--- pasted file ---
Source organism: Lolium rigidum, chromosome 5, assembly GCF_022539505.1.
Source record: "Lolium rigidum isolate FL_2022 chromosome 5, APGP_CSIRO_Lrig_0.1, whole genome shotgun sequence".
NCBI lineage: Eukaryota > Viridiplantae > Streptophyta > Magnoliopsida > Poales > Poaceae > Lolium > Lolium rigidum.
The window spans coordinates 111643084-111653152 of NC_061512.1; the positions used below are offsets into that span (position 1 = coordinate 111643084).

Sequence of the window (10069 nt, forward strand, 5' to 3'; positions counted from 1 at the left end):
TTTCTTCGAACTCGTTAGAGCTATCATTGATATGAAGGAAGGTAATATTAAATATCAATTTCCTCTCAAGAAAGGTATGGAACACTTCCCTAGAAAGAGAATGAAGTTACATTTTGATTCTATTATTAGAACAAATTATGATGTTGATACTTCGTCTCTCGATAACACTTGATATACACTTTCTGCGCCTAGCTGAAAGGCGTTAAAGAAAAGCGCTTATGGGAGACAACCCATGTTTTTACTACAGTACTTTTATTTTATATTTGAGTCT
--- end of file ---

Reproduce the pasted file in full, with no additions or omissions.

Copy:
Source organism: Lolium rigidum, chromosome 5, assembly GCF_022539505.1.
Source record: "Lolium rigidum isolate FL_2022 chromosome 5, APGP_CSIRO_Lrig_0.1, whole genome shotgun sequence".
NCBI lineage: Eukaryota > Viridiplantae > Streptophyta > Magnoliopsida > Poales > Poaceae > Lolium > Lolium rigidum.
The window spans coordinates 111643084-111653152 of NC_061512.1; the positions used below are offsets into that span (position 1 = coordinate 111643084).

Sequence of the window (10069 nt, forward strand, 5' to 3'; positions counted from 1 at the left end):
TTTCTTCGAACTCGTTAGAGCTATCATTGATATGAAGGAAGGTAATATTAAATATCAATTTCCTCTCAAGAAAGGTATGGAACACTTCCCTAGAAAGAGAATGAAGTTACATTTTGATTCTATTATTAGAACAAATTATGATGTTGATACTTCGTCTCTCGATAACACTTGATATACACTTTCTGCGCCTAGCTGAAAGGCGTTAAAGAAAAGCGCTTATGGGAGACAACCCATGTTTTTACTACAGTACTTTTATTTTATATTTGAGTCT